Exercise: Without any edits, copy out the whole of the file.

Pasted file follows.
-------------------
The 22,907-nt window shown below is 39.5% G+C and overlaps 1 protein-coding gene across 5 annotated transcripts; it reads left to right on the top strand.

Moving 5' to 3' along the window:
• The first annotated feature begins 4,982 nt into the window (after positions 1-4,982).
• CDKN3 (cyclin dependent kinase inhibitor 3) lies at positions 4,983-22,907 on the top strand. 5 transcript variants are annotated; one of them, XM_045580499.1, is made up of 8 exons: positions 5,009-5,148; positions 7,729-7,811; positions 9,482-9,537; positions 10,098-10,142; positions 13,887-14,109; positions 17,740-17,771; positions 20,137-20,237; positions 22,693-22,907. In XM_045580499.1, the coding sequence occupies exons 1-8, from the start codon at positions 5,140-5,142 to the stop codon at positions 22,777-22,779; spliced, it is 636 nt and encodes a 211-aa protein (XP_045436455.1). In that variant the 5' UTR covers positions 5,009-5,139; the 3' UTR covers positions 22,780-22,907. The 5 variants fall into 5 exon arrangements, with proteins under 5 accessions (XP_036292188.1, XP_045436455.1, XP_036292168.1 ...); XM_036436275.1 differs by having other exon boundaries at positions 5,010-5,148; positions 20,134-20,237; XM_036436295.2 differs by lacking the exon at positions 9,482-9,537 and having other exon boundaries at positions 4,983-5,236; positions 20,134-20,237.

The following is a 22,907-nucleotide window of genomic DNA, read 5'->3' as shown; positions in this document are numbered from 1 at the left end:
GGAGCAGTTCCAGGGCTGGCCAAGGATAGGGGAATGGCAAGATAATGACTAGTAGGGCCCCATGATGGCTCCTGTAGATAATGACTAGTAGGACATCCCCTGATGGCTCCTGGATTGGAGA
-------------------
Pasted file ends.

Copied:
The 22,907-nt window shown below is 39.5% G+C and overlaps 1 protein-coding gene across 5 annotated transcripts; it reads left to right on the top strand.

Moving 5' to 3' along the window:
• The first annotated feature begins 4,982 nt into the window (after positions 1-4,982).
• CDKN3 (cyclin dependent kinase inhibitor 3) lies at positions 4,983-22,907 on the top strand. 5 transcript variants are annotated; one of them, XM_045580499.1, is made up of 8 exons: positions 5,009-5,148; positions 7,729-7,811; positions 9,482-9,537; positions 10,098-10,142; positions 13,887-14,109; positions 17,740-17,771; positions 20,137-20,237; positions 22,693-22,907. In XM_045580499.1, the coding sequence occupies exons 1-8, from the start codon at positions 5,140-5,142 to the stop codon at positions 22,777-22,779; spliced, it is 636 nt and encodes a 211-aa protein (XP_045436455.1). In that variant the 5' UTR covers positions 5,009-5,139; the 3' UTR covers positions 22,780-22,907. The 5 variants fall into 5 exon arrangements, with proteins under 5 accessions (XP_036292188.1, XP_045436455.1, XP_036292168.1 ...); XM_036436275.1 differs by having other exon boundaries at positions 5,010-5,148; positions 20,134-20,237; XM_036436295.2 differs by lacking the exon at positions 9,482-9,537 and having other exon boundaries at positions 4,983-5,236; positions 20,134-20,237.

The following is a 22,907-nucleotide window of genomic DNA, read 5'->3' as shown; positions in this document are numbered from 1 at the left end:
GGAGCAGTTCCAGGGCTGGCCAAGGATAGGGGAATGGCAAGATAATGACTAGTAGGGCCCCATGATGGCTCCTGTAGATAATGACTAGTAGGACATCCCCTGATGGCTCCTGGATTGGAGA